Removal of child abuse content on Facebook was impacted by Covid-19

12 Aug 2020

Image: © wachiwit/

As Covid-19 forced Facebook to rely more on AI to moderate its content, fewer child abuse and self-harm posts were removed from its platforms.

Facebook’s latest Community Standards Enforcement Report – covering content moderation between April and June 2020 – has revealed how the social network and its sister platform Instagram faired during the Covid-19 pandemic.

Facebook announced in March that content reviewers would be sent home, with many now working remotely. However, with limited content reviewers, Facebook said that AI would be taking up the reins and there would be an increase in automated content moderation. This resulted in an increase in the removal of some categories of content, but a reduction in others.

In particular, hate speech posts saw a significant increase in removals from 9.6m at the start of the year to 22.5m pieces of content between April and June. This, Facebook said, was due to the expansion of its automation technology in Spanish, Arabic and Indonesian as well as improvements to its English detection technology. The system was able to spot 95pc of hate speech cases before they were reported by users.

On Instagram, the number of hate speech posts removed increased from 809,000 at the beginning of the year to 3.3m between April and June. Content promoting terrorism also saw an increase in removal, from 6.3m posts in Q1 to 8.7m in Q2.

However, a reduction in human moderators saw the company remove less than half the number of child abuse posts from Instagram than it did in the previous quarter, while the removal of suicide and self-harm posts on the platform fell from 1.3m in Q1 to 275,000 in Q2.

Bad timing

Speaking with Protocol, a Facebook spokesperson said that while its AI is the frontline responder for finding child abuse imagery or posts, human reviewers are essential for “banking” them. This means cataloguing these images to train the AI to be able to spot similar posts in the future.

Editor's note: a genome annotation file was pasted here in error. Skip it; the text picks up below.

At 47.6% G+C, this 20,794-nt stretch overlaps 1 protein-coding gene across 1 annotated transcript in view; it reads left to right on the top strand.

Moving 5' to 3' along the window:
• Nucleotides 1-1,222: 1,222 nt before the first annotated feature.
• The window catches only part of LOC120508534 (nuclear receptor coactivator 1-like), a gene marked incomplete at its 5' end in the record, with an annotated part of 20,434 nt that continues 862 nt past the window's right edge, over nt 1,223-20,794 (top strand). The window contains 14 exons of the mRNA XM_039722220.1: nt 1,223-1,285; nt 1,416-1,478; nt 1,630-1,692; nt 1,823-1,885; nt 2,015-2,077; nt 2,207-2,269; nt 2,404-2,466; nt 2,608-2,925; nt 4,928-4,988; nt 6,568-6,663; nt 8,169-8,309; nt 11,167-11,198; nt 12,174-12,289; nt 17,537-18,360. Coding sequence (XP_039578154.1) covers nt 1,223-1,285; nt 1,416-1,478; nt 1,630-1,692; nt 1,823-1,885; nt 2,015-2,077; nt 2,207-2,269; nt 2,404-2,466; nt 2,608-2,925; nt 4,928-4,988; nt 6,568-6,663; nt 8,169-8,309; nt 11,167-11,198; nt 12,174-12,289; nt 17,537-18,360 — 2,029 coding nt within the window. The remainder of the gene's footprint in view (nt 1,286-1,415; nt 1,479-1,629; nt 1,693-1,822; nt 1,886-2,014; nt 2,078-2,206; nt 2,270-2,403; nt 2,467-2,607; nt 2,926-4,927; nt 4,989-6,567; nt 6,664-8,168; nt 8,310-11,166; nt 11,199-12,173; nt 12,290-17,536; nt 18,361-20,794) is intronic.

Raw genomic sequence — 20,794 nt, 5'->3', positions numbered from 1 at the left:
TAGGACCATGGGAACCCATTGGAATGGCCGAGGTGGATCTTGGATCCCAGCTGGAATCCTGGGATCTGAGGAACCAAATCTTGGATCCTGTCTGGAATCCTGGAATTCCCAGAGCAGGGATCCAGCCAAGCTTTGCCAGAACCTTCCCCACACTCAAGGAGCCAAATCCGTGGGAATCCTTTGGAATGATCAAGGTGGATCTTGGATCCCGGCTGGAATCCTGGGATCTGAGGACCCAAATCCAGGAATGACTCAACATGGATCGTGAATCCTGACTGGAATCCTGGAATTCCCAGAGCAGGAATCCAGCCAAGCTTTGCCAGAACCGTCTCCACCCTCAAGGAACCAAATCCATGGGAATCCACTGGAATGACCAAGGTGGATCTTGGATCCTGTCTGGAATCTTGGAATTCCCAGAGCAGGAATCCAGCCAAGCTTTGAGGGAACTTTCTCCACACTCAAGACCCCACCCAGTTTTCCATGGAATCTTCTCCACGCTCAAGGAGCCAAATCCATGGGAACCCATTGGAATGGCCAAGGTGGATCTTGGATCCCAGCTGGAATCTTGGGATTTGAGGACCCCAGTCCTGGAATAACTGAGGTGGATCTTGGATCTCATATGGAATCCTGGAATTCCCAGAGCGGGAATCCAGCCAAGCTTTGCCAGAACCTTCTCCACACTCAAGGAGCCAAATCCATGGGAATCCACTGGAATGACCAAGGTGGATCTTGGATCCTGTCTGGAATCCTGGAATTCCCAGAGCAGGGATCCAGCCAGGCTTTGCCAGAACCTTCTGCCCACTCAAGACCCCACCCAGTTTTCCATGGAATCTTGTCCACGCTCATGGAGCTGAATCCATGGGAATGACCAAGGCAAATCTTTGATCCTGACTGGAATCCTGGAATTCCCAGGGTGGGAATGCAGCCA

“Without humans banking this content then our machines can’t find it at scale,” the spokesperson said. “And this compounds after a while, so our content-actioned numbers decreased.”

It was reported earlier this year that a surge in online child abuse and sexual exploitation cases emerged during the Covid-19 pandemic, with the US National Center for Missing and Exploited Children seeing a 106pc increase in suspected cases in March versus the same period in 2019.

In response, Facebook and other major companies in the Technology Coalition launched a new project to try and eliminate online child sexual exploitation and abuse as much as possible.

Writing in an update yesterday (11 August) about the company’s Community Standards Enforcement Report, Facebook’s vice-president for integrity, Guy Rosen, said: “With fewer content reviewers, we took action on fewer pieces of content on both Facebook and Instagram for suicide and self-injury, and child nudity and sexual exploitation on Instagram.

“Despite these decreases, we prioritised and took action on the most harmful content within these categories. Our focus remains on finding and removing this content while increasing reviewer capacity as quickly and as safely as possible.”

Colm Gorey was a senior journalist with Silicon Republic